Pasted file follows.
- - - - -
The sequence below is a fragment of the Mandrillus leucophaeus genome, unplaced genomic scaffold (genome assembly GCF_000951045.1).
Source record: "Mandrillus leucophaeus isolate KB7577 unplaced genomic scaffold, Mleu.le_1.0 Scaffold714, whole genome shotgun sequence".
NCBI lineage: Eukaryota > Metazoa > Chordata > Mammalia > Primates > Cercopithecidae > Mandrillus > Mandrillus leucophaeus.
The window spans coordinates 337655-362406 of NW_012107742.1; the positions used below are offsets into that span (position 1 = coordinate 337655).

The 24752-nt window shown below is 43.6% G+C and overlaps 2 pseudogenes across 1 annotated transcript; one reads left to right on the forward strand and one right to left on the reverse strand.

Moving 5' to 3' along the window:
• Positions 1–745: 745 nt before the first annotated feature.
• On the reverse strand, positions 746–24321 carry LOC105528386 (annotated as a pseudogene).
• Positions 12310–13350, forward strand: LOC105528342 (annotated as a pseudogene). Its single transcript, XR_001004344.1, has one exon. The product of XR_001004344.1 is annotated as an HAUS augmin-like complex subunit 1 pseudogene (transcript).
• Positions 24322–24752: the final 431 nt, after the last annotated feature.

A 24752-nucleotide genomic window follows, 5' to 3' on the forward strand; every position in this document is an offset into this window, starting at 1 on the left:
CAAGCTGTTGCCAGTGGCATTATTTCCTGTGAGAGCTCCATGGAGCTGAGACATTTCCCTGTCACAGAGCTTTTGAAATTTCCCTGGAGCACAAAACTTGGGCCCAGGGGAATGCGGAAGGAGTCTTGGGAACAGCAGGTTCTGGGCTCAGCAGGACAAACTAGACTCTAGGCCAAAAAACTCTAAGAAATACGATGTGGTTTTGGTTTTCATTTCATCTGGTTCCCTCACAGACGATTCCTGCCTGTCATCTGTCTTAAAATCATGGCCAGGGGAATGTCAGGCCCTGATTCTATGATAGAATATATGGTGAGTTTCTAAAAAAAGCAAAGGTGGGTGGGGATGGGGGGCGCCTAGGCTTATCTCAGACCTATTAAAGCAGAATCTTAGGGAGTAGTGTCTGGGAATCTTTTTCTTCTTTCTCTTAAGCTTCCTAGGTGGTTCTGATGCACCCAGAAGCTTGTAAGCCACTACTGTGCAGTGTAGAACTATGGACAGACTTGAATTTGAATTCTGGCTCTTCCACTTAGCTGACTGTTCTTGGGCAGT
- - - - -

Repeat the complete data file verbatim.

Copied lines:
The sequence below is a fragment of the Mandrillus leucophaeus genome, unplaced genomic scaffold (genome assembly GCF_000951045.1).
Source record: "Mandrillus leucophaeus isolate KB7577 unplaced genomic scaffold, Mleu.le_1.0 Scaffold714, whole genome shotgun sequence".
NCBI lineage: Eukaryota > Metazoa > Chordata > Mammalia > Primates > Cercopithecidae > Mandrillus > Mandrillus leucophaeus.
The window spans coordinates 337655-362406 of NW_012107742.1; the positions used below are offsets into that span (position 1 = coordinate 337655).

The 24752-nt window shown below is 43.6% G+C and overlaps 2 pseudogenes across 1 annotated transcript; one reads left to right on the forward strand and one right to left on the reverse strand.

Moving 5' to 3' along the window:
• Positions 1–745: 745 nt before the first annotated feature.
• On the reverse strand, positions 746–24321 carry LOC105528386 (annotated as a pseudogene).
• Positions 12310–13350, forward strand: LOC105528342 (annotated as a pseudogene). Its single transcript, XR_001004344.1, has one exon. The product of XR_001004344.1 is annotated as an HAUS augmin-like complex subunit 1 pseudogene (transcript).
• Positions 24322–24752: the final 431 nt, after the last annotated feature.

A 24752-nucleotide genomic window follows, 5' to 3' on the forward strand; every position in this document is an offset into this window, starting at 1 on the left:
CAAGCTGTTGCCAGTGGCATTATTTCCTGTGAGAGCTCCATGGAGCTGAGACATTTCCCTGTCACAGAGCTTTTGAAATTTCCCTGGAGCACAAAACTTGGGCCCAGGGGAATGCGGAAGGAGTCTTGGGAACAGCAGGTTCTGGGCTCAGCAGGACAAACTAGACTCTAGGCCAAAAAACTCTAAGAAATACGATGTGGTTTTGGTTTTCATTTCATCTGGTTCCCTCACAGACGATTCCTGCCTGTCATCTGTCTTAAAATCATGGCCAGGGGAATGTCAGGCCCTGATTCTATGATAGAATATATGGTGAGTTTCTAAAAAAAGCAAAGGTGGGTGGGGATGGGGGGCGCCTAGGCTTATCTCAGACCTATTAAAGCAGAATCTTAGGGAGTAGTGTCTGGGAATCTTTTTCTTCTTTCTCTTAAGCTTCCTAGGTGGTTCTGATGCACCCAGAAGCTTGTAAGCCACTACTGTGCAGTGTAGAACTATGGACAGACTTGAATTTGAATTCTGGCTCTTCCACTTAGCTGACTGTTCTTGGGCAGT